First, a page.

Most analysts think Japan's economy would have fared worse without the BoJ's ultra-loose policies AFP

The Bank of Japan announced a seismic change in direction on Tuesday, hiking interest rates for the first time in 17 years.

The move represents an unwinding of an ultra-loose -- and maverick -- policy aimed at putting Japan's "lost decades" of stagnation and deflation behind it.

The last time the BoJ raised interest rates was in 2007, but its war against deflation began in earnest in 2013 under then-prime minister Shinzo Abe.

"Abenomics" combined generous government spending and central bank monetary easing.

The BoJ spent vast amounts on bonds and other assets to pump liquidity into the system, targeting inflation of two percent that policymakers hoped would fuel growth.

It was "an extremely ambitious goal" and it did not work right away, said Kazuo Momma, an economist at Mizuho Research and Technologies.

"Having failed to achieve the target within a committed two-year period, the BoJ had no other choice than to pursue further stimulative measures including the negative interest rate," Momma told AFP.

The negative interest rate of -0.1 percent -- hiked to between zero and 0.1 percent on Tuesday -- had been in place since 2016, effectively charging banks to keep their money at the Bank of Japan.

The hope was that banks would loan out their capital instead, boosting economic activity.

The same year, bank policymakers introduced another measure, which Momma called "even more unconventional": yield curve control.

That consisted of buying as many or as few 10-year government bonds as necessary to keep their yields steady at zero to stimulate lending in the real economy.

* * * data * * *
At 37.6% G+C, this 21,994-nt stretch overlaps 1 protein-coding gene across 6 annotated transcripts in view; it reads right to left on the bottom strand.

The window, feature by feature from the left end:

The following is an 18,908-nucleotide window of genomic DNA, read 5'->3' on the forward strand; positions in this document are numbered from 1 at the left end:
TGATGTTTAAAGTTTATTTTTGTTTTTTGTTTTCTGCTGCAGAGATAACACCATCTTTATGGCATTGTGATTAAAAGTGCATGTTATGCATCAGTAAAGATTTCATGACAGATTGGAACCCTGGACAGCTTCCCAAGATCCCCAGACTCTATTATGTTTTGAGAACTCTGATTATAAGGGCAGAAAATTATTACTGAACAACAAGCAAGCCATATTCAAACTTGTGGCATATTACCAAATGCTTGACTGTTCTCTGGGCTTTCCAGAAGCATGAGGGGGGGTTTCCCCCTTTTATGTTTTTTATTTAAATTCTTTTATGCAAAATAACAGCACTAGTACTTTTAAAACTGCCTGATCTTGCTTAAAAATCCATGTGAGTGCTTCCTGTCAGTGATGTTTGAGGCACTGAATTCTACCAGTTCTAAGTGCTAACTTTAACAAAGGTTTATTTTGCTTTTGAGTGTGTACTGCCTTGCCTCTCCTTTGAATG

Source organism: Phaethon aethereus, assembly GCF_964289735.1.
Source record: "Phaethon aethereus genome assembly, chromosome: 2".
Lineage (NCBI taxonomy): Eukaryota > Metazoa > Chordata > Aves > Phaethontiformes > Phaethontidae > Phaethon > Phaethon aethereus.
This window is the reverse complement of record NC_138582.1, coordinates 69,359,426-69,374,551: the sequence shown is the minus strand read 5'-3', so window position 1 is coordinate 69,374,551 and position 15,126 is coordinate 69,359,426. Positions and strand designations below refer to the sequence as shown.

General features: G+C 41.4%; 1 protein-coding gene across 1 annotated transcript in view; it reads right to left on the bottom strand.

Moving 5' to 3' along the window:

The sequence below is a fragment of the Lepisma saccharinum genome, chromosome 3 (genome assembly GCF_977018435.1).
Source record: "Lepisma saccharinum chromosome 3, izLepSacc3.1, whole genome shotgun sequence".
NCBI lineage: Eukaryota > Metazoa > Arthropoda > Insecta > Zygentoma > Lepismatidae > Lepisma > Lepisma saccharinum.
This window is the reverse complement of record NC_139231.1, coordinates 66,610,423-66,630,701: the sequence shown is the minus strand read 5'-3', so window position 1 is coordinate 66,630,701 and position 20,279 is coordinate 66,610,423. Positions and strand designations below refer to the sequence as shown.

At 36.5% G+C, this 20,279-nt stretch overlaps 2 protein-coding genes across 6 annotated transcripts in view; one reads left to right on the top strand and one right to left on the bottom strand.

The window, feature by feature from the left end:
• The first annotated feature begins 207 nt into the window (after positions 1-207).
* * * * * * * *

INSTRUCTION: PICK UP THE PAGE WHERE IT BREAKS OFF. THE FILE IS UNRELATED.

On Tuesday, this too was scrapped, along with the purchase of risk assets such as exchange-traded funds (ETFs), with the BoJ saying they had "fulfilled their roles".

The BoJ's stance has put major pressure on the yen.

But some say it met its aims, helping Japan escape deflation while providing better conditions for the BoJ's hoped-for "virtuous cycle" of higher wages and spending.

Overall, the consensus is that the economy would have fared worse without the measures, said Louis Kuijs, chief economist for Asia Pacific at S&P Global Ratings.

Due to downward pressure on growth and prices, growth "would have been weaker and significant deflation may have occurred if the BoJ had not eased monetary policy," he told AFP.

But Momma said that the policy might also have led to a "lack of fiscal discipline and inefficient allocation of resources through keeping non-viable firms alive".

One research company found that the number of "zombie" companies jumped by around a third in Japan after the Covid pandemic.

Monetary easing can also exacerbate social inequality, and "tends to distort financial markets", Kuijs warned.

Some economists, such as former BoJ board member Sayuri Shirai, still think factors including weak consumption make sustained two-percent inflation a long shot.

"There is no way to justify that two percent is achievable in terms of Japan's inflation environment and wage environment," she said.

If done too aggressively, the risks of moving away from years of monetary easing are high.

The BoJ "worries that if it tightens monetary policy, economic growth, wage growth and prices will fall again, wasting the recent progress," Kuijs said.

Moving too quickly could also see a flight of capital from elsewhere into Japan by investors seeking higher returns, potentially destabilising financial markets.

"Governor Ueda has stressed that, while there are risks of tightening too late, the risks of tightening too early are larger," Kuijs said.